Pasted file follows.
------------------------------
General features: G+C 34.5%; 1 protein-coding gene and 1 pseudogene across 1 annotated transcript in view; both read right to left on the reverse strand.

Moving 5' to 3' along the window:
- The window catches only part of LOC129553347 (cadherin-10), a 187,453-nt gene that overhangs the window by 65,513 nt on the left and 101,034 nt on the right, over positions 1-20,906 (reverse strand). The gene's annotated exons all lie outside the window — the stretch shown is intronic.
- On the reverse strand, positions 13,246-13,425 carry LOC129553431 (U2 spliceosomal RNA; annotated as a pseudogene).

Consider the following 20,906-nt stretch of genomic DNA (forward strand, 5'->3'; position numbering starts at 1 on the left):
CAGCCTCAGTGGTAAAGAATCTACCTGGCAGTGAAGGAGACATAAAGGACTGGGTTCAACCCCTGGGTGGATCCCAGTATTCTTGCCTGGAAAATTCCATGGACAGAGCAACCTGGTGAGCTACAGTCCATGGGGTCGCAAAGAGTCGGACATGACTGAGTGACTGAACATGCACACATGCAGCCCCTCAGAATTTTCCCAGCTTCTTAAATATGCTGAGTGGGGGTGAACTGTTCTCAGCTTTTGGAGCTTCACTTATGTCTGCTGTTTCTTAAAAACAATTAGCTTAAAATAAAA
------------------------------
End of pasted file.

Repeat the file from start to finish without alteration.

General features: G+C 34.5%; 1 protein-coding gene and 1 pseudogene across 1 annotated transcript in view; both read right to left on the reverse strand.

Moving 5' to 3' along the window:
- The window catches only part of LOC129553347 (cadherin-10), a 187,453-nt gene that overhangs the window by 65,513 nt on the left and 101,034 nt on the right, over positions 1-20,906 (reverse strand). The gene's annotated exons all lie outside the window — the stretch shown is intronic.
- On the reverse strand, positions 13,246-13,425 carry LOC129553431 (U2 spliceosomal RNA; annotated as a pseudogene).

Consider the following 20,906-nt stretch of genomic DNA (forward strand, 5'->3'; position numbering starts at 1 on the left):
CAGCCTCAGTGGTAAAGAATCTACCTGGCAGTGAAGGAGACATAAAGGACTGGGTTCAACCCCTGGGTGGATCCCAGTATTCTTGCCTGGAAAATTCCATGGACAGAGCAACCTGGTGAGCTACAGTCCATGGGGTCGCAAAGAGTCGGACATGACTGAGTGACTGAACATGCACACATGCAGCCCCTCAGAATTTTCCCAGCTTCTTAAATATGCTGAGTGGGGGTGAACTGTTCTCAGCTTTTGGAGCTTCACTTATGTCTGCTGTTTCTTAAAAACAATTAGCTTAAAATAAAA